Democratic members of the House Oversight Committee want Gilead Sciences to reveal whether its decision to donate more than 2 million doses of its HIV-prevention medication Truvada was connected to an ongoing patent dispute.
In a sent Wednesday to Gilead CEO Daniel O'Day, House Oversight and Reform Committee Chair Rep. Elijah Cummings (D-Md.) asked whether the company's decision to donate Truvada was in some way connected to the company's dispute over its patent for the drug.
"Gilead has taken the position that the government's patents are not valid," the lawmakers wrote. "We would like to understand whether these patents played any role in the negotiations between the company and (HHS), and whether Gilead has otherwise engaged in negotiations with the U.S. government regarding these patents."
HHS announced in May that Gilead agreed to donate up to 2.4 million doses of its pre-exposure prophylaxis, or PrEP, medication that the agency estimated would cover up to 200,000 individuals a year for up to 11 years. HHS Secretary Alex Azar stated the agreement was the "result of discussions between the Trump administration and Gilead Sciences"
Azar called Gilead's donation a toward the Trump administration's effort to end the HIV epidemic in the U.S. by 2030.
Oversight committee Democrats asked Gilead to provide all documents and communications between the company and the federal government regarding the donation of Truvada, U.S. patents related to PrEP, and its series of annual price increases since 2012. Since 2012 the cost of Truvada has gone from an average list price of $1,391 per month to $2,100 a month. The deadline is July 26.
Gilead's patents for Truvada as a PrEP medication have been a hot topic for patient advocates. They argue the drugmaker reaped billions of dollars from years of market exclusivity due to lack of government enforcement. In 2018 alone, Truvada generated $3 billion in revenue, according to the company's .
Cummings and Sen. Debbie Stabenow (D-Mich.) on June 18 sent a requesting that the Management of medicine Accountability Office look into reports that Gilead may have infringed on government-owned patents involving Truvada for PrEP.
"If true, this would mean that a private entity has generated billions of dollars in revenue over several years while infringing on government-owned intellectual property, and that the government either failed to detect the infringement or was aware and failed to prevent it," lawmakers wrote.
Critics say Gilead's market exclusivity of Truvada for PrEP made the drug more cost prohibitive for individuals at greatest risk of HIV infection and limited their access to the treatment. Only 90,000 prescriptions for PrEP were filled in 2015 among the estimated 1.1 million Americans who would benefit from taking the medication, according to the Centers for Disease Control and Prevention's most recent figures. Among those who filled prescriptions, only 14,000 were filled by African-American and Latino adults, even though they make up 800,000 of the 1.1 million at risk.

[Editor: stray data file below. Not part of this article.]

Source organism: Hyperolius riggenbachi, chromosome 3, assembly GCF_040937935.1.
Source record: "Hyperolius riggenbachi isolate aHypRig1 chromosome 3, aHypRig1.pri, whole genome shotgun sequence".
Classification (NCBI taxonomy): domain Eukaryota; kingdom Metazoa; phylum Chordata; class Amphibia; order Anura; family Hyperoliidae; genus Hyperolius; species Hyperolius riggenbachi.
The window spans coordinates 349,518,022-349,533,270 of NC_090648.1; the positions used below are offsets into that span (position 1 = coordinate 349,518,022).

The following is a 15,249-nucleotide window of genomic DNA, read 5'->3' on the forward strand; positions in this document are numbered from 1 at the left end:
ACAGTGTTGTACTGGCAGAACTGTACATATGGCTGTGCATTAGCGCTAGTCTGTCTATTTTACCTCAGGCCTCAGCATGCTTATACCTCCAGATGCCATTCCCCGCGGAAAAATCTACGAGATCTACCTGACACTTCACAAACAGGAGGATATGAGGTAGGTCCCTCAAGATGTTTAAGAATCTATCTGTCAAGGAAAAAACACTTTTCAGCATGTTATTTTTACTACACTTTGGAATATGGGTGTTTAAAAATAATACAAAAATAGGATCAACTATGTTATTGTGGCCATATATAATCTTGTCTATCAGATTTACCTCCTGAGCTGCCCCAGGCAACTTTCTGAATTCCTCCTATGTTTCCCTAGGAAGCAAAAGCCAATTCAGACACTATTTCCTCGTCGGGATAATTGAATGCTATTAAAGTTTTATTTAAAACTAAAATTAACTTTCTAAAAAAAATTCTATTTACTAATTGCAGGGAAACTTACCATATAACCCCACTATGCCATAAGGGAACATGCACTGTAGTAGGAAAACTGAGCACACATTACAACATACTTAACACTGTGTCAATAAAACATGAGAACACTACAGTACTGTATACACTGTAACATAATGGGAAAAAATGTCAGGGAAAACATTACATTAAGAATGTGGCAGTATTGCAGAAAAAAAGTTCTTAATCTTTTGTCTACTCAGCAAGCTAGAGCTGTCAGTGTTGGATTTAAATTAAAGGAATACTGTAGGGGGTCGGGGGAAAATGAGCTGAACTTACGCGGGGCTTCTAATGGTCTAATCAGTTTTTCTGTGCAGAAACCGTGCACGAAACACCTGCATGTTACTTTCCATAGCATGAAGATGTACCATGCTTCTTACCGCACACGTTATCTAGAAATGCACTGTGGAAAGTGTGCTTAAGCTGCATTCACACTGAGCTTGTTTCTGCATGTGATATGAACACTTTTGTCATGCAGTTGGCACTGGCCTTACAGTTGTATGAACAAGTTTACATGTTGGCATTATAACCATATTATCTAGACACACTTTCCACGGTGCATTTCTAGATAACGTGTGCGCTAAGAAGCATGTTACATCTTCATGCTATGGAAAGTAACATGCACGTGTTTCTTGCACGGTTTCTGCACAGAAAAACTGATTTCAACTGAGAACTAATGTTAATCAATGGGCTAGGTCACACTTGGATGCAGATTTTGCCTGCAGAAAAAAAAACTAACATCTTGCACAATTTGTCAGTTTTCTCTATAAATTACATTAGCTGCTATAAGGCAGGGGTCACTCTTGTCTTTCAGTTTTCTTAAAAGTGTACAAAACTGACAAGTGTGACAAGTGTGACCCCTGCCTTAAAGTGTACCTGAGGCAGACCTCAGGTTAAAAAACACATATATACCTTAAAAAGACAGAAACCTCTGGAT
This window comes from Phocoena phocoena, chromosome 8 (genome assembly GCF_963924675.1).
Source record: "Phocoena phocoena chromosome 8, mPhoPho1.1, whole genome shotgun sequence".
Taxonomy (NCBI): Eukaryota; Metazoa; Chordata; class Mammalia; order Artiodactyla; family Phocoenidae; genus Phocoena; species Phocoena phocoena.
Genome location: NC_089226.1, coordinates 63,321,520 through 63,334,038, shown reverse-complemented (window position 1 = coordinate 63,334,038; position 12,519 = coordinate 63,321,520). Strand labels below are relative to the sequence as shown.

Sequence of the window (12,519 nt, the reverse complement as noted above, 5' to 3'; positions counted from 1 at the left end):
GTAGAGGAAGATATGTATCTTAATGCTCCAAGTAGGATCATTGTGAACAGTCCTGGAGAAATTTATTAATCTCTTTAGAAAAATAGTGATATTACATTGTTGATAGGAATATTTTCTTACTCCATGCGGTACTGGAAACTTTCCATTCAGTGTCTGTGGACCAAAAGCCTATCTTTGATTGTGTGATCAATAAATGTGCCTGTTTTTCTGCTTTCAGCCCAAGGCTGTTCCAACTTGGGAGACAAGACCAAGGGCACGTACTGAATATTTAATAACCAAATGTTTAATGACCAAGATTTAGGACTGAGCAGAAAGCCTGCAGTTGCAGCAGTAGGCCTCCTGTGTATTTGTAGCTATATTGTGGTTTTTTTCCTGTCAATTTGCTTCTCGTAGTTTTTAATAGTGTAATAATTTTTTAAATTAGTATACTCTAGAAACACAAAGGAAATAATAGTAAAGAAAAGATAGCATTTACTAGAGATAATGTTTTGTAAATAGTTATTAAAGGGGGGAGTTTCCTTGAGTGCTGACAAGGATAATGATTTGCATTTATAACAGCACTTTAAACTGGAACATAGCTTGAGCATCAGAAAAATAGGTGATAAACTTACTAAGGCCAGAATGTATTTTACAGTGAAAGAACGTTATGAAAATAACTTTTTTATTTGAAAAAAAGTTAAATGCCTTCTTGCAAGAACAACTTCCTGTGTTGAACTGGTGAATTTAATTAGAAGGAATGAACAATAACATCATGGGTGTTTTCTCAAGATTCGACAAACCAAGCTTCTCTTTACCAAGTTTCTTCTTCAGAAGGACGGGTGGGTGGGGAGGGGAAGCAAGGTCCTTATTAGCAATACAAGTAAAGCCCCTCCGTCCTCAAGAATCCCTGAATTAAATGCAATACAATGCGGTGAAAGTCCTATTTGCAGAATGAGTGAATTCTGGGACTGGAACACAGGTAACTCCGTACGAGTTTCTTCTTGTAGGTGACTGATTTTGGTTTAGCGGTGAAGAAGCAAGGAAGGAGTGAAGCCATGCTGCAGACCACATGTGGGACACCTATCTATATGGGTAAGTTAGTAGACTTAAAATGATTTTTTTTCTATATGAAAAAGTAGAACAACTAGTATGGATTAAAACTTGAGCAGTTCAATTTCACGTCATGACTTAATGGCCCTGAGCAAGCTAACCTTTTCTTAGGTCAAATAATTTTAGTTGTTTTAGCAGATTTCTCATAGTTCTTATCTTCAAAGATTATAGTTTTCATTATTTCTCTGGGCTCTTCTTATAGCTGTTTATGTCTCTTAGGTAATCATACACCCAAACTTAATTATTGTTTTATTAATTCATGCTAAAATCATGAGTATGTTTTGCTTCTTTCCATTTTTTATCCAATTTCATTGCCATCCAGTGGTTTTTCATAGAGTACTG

The rising cost of Truvada was the subject of an oversight committee , where O' Day argued the drug's price was tied to the costs of research and development, which totaled around $1 billion.
"Gilead bore the risk and the vast majority of the cost of research and clinical studies to demonstrate Truvada's efficacy and safety as part of combination HIV therapy," O'Day said. "Our well-supported view is that the U.S. government does not hold valid patents on the use of Truvada for pre-exposure prophylaxis ("PrEP"), nor does it hold any patent for Truvada itself."
Gilead initially marketed Truvada in 2004 as a treatment for HIV and eventually scored FDA approval in 2012 to sell it as PrEP.
But critics point out much of the research that led to the discovery of Truvada as a pre-exposure prophylactic was publicly funded and conducted by the CDC, which applied for a patent for that use in 2006 that was eventually awarded in 2015.
Patient advocates such as the PrEP4All Collaboration have called for the federal government to begin enforcing its patent on Truvada for PrEP, but so far it has not taken action.
"Members of Congress—the American people have invented a way to end the HIV epidemic, and today, we look to you, to ensure that every single person in this country can protect themselves from this plague," said Dr. Aaron Lord, co-founder of Prep4All, during the May committee hearing.
Gilead did not respond to requests for comment Thursday.